Lei Zhang is a Principal Researcher and Research Manager of the computer vision research group in Microsoft Cloud & AI, leading a team working on large-scale visual recognition. The team has made a significant impact to Microsoft Cognitive Services, including image tagging, object detection, entity recognition, and image captioning. Prior to this, he has worked with Microsoft Research Asia for 12 years as a Senior Researcher and later with Bing Multimedia Search for 2 years as a Principal Engineering Manager. He is an IEEE Fellow and has published 150+ papers and holds 50+ U.S. patents for his innovation in related fields.
Vision-language pre-training (VLP) has proved effective for a wide range of vision-language tasks for its great capability of learning transferrable representations from large-scale multimodality data. The fundamental problem in this space is to learn multimodality-aligned representations from large-scale but noisy data. In this talk, I will introduce a series of research works towards this goal, including how to setup the pretraining tasks, how to use object detection results as anchor points to bridge the modality gap, how to leverage unpaired data to learn visual vocabulary for better generalization, and how to improve visual representation by object detection pretraining. I will present extensive image captioning examples and analysis to provide insights on the effectiveness of the learned VL-aligned representation.
Alessandro Vinciarelli is with the University of Glasgow where he is Full Professor at the School of Computing Science and Associate Academic at the Institute of Neuroscience and Psychology. His main research interest is Social Signal Processing, the domain aimed at modelling analysis and synthesis of nonverbal behaviour in social interactions. Overall, Alessandro has published more than 150 works, including one authored book, and 43 journal papers. He is currently Director and Principal Investigator of the UKRI Centre for Doctoral Training in Socially Intelligent Artificial Agents and, in the past, he has been Coordinator of the Network of Excellence in Social Signal Processing. Furthermore, he is or has been PI and co-PI of more than 15 national and international research projects. Alessandro has been general chair of two conferences (IEEE International Conference on Social Computing in 2012, ACM International Conference on Multimodal Interactions in 2017) and of more than 25 international events. Last, but not least, Alessandro is co-founder of Klewel, a knowledge management company recognized with national and international awards.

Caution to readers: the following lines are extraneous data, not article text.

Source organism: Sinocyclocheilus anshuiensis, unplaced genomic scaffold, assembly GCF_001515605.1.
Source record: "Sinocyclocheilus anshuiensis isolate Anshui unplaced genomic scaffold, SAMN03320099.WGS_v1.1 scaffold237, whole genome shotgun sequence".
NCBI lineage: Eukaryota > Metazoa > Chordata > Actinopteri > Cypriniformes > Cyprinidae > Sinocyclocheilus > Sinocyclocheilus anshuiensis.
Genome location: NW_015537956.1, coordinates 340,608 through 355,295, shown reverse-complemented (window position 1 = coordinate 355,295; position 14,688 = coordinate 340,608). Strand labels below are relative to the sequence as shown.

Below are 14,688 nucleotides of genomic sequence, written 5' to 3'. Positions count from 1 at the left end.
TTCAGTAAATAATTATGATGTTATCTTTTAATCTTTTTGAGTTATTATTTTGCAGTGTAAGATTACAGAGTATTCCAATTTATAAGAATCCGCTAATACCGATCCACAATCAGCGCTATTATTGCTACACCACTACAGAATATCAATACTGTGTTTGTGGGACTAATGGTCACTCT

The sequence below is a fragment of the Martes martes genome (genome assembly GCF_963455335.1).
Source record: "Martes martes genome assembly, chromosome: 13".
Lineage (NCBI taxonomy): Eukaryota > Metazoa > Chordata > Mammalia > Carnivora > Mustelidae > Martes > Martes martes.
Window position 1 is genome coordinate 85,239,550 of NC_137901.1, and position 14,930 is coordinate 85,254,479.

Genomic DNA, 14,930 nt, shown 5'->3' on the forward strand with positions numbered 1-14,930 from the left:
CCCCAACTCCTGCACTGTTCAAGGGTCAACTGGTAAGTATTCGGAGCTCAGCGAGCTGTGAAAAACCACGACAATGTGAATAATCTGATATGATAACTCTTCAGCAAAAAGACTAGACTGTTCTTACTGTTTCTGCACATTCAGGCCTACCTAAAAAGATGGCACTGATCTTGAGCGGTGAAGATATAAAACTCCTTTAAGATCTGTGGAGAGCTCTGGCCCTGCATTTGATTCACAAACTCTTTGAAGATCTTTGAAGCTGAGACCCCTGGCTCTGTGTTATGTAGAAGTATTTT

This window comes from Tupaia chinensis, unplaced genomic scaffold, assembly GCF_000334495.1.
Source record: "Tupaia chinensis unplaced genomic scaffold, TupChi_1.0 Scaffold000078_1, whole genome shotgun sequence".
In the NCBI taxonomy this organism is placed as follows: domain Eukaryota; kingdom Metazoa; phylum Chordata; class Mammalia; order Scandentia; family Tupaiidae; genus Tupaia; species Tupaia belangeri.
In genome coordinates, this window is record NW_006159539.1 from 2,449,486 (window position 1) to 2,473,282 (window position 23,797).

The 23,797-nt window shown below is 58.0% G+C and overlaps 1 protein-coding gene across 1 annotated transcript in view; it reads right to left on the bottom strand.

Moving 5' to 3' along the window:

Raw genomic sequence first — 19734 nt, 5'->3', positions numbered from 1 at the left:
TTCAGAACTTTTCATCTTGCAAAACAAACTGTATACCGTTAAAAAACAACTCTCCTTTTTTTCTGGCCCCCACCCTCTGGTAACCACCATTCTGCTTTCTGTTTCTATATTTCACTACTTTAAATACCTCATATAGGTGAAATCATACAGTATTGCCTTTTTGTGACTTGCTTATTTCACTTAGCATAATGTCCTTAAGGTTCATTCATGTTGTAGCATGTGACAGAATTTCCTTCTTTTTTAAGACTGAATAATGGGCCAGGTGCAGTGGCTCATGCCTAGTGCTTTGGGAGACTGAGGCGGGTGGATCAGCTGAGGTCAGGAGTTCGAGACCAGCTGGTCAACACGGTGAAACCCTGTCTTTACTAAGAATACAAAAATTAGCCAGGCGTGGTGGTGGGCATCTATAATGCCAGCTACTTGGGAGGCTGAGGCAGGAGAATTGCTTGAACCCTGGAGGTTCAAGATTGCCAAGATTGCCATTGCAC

In the last 20 years, the AI community has made major efforts aimed at making machines socially intelligent, i.e., capable to interact with people like people do with one another. The key-idea underlying these efforts, encompassed by the collective name of Social AI, is that social and psychological phenomena leave physical, machine detectable traces in peoples’ behaviour, at both verbal (what they say) and nonverbal (how they say it) level. This talk is an introduction to the main principles and problems that Social AI researchers address when developing technologies for the automatic analysis of social and psychological phenomena such as emotions, personality, conflict, mental health issues, etc. In particular, the talk will try to highlight the differences between using AI to address such problems and the others.